Ornish: A Primary Care Crisis

On the first day of my internship in primary care internal medicine at the Massachusetts General Hospital in 1981, one of the gastroenterology professors had a welcoming party for the new interns at his home, a beautiful manor located on several acres of land, in one of the wealthiest suburbs of Boston. In-between bites of the gourmet food he provided, one person asked the professor, "How are you able to afford all this?"

"Scoping for dollars," he replied. He spent much of his time performing endoscopies, a then new procedure in which a fiber-optic scope is threaded down the esophagus of a patient, thereby allowing the doctor to visualize the stomach, duodenum, and other parts of the upper gastrointestinal tract.

"But can't most patients with ulcers be diagnosed just on the basis of their symptoms and history?" one intern asked. "What's the added value of doing an endoscopy?"

"What's the value of not knowing?" he replied.

I chose primary care medicine because many of its leading advocates then, mentors such as Mass General's Dr. John Stoeckle and Dr. Alexander Leaf, saw it as part of a larger social and political movement toward more equitable health care. Also, as I conducted research showing what a powerful difference counseling patients to eat healthier, manage stress, quit smoking, and exercise could make in their lives, primary care provided the ability to follow patients over time and support them in making healthier choices.

However, at that time, anyone choosing to enter one of the primary care fields such as general internal medicine, pediatrics, geriatrics, or family medicine was looked down upon as having less prestige and power than those entering a sub-specialty such as gastroenterology or cardiology. Since then, it's gotten even worse.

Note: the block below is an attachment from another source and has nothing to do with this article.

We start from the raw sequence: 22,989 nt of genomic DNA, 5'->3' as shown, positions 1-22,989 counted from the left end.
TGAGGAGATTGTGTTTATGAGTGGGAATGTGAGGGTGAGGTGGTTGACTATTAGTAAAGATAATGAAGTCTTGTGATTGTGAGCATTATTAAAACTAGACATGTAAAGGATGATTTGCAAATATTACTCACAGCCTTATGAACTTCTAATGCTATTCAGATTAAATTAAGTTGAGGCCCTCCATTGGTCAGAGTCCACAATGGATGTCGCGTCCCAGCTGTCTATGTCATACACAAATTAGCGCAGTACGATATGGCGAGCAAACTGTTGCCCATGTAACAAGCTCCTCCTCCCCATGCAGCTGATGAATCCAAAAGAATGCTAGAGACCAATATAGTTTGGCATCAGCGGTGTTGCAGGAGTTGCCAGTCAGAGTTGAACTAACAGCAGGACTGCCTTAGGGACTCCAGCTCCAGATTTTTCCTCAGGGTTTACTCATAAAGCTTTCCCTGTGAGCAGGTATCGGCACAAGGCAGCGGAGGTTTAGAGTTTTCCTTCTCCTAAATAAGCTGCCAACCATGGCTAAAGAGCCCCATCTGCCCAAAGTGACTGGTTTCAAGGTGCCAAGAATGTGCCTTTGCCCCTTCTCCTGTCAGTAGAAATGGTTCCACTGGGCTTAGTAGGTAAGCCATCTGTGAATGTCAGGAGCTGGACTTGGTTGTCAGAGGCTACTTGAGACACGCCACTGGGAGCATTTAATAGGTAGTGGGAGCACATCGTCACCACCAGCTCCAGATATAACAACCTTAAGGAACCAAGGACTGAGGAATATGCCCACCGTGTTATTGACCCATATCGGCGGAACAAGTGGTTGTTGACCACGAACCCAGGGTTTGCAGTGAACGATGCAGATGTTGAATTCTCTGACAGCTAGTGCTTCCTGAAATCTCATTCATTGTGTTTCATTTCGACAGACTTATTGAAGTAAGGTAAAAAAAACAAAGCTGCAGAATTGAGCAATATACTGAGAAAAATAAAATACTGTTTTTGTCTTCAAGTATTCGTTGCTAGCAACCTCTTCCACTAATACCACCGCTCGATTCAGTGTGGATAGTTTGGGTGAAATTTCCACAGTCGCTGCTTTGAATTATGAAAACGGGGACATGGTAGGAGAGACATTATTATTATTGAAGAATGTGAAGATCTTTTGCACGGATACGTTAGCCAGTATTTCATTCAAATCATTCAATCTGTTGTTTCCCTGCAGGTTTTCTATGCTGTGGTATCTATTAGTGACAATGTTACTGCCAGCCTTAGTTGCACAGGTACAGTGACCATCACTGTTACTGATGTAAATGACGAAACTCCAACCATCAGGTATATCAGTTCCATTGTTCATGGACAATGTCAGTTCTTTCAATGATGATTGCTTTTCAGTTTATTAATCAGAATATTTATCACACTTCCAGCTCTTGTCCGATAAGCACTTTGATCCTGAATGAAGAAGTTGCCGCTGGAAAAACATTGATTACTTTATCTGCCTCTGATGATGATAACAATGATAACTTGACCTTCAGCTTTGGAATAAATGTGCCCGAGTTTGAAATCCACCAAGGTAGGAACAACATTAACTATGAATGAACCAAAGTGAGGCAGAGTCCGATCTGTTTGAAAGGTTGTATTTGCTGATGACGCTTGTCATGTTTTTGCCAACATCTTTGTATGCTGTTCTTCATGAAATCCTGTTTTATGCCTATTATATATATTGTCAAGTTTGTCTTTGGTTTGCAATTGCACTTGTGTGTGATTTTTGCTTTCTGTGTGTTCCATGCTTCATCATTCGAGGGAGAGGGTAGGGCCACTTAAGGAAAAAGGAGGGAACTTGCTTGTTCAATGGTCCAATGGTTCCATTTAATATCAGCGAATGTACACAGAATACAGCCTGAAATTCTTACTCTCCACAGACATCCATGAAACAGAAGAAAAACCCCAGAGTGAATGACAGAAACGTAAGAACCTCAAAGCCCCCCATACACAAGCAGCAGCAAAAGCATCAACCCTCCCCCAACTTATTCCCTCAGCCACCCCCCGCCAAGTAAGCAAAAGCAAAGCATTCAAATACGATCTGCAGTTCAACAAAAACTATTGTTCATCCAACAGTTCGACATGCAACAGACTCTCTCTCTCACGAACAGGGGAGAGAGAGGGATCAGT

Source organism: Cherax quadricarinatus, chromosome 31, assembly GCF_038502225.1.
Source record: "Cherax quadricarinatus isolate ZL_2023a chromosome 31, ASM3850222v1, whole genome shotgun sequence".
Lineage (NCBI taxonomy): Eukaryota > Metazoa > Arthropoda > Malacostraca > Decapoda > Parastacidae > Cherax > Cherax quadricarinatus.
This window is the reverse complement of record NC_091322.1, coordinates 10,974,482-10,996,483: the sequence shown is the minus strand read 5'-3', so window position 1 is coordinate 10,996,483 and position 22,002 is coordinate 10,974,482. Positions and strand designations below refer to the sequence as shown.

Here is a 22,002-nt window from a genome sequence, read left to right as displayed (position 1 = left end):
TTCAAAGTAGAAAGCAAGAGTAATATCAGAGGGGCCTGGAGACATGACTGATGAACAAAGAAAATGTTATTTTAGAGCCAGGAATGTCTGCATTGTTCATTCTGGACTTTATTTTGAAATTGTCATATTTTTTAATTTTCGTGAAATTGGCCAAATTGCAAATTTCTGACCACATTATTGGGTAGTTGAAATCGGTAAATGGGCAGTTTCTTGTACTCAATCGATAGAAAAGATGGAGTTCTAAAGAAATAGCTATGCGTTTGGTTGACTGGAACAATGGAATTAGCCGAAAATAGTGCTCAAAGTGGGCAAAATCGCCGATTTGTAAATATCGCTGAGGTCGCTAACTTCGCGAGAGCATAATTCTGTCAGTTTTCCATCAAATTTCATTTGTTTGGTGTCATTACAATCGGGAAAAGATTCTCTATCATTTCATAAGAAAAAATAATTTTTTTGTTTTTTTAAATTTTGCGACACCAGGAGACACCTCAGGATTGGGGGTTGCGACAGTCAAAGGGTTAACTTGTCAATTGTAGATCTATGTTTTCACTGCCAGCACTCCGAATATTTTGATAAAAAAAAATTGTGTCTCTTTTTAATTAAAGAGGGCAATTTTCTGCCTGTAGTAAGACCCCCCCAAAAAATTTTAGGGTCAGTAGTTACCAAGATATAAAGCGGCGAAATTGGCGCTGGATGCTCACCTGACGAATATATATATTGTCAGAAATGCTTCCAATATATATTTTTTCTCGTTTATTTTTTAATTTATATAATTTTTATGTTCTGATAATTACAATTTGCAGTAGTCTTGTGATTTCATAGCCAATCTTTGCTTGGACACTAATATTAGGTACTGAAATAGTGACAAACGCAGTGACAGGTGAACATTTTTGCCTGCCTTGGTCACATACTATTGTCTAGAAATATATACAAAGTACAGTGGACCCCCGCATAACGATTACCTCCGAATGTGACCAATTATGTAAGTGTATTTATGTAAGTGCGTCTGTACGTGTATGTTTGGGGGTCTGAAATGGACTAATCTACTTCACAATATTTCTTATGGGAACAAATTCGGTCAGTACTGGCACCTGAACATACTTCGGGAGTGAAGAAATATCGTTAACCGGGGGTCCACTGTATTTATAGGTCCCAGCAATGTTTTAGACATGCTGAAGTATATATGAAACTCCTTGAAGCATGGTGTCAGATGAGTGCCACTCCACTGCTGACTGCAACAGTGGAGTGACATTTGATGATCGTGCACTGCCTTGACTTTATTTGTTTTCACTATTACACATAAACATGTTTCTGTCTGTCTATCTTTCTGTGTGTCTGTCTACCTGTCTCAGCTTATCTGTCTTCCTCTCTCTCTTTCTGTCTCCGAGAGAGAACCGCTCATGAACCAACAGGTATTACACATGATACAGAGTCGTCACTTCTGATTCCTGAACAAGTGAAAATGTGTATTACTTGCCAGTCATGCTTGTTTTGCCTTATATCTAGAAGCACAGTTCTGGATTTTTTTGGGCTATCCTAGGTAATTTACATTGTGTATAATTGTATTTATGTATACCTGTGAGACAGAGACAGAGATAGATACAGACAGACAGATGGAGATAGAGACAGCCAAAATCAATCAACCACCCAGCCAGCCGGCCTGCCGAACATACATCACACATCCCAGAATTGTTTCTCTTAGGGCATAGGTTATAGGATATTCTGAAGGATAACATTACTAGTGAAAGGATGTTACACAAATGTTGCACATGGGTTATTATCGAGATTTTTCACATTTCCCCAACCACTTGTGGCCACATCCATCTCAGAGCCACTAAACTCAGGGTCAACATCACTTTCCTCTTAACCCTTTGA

A study just published in the Journal of the American Medical Association found a strong, direct correlation between the starting salary of physicians in a specialty and the percentage of medical school graduates choosing those specialties. Because those in primary care fields are the lowest paid—the average salary of a family physician ($185,470 for working 60-70 hours/week) is less than half that of an interventional cardiologist or surgeon—it's not surprising that the number of interns and residents choosing a career in primary care has decreased by more than 60 percent in the past decade, whereas the number choosing to be sub-specialists has increased by almost 40 percent. Already lower to begin with, salaries for primary-care doctors actually decreased 10.2 percent between 1995 and 2003.

This study was directed by Dr. Mark Ebell, a professor at the University of Georgia. He conducted the research to draw renewed attention to the role of salary disparities and the primary care shortage and to encourage policymakers to enact meaningful reforms to increase the percentage of primary care physicians. "The problem of salary disparities is not something that anyone is going to solve locally," Ebell said. "This is something that will require reform at a national level."

Why should you care about this? Studies have linked a lower percentage of primary-care physicians with higher infant mortality rates, higher overall death rates and more deaths from heart disease and cancer. Even worse, the system of primary care is about to collapse.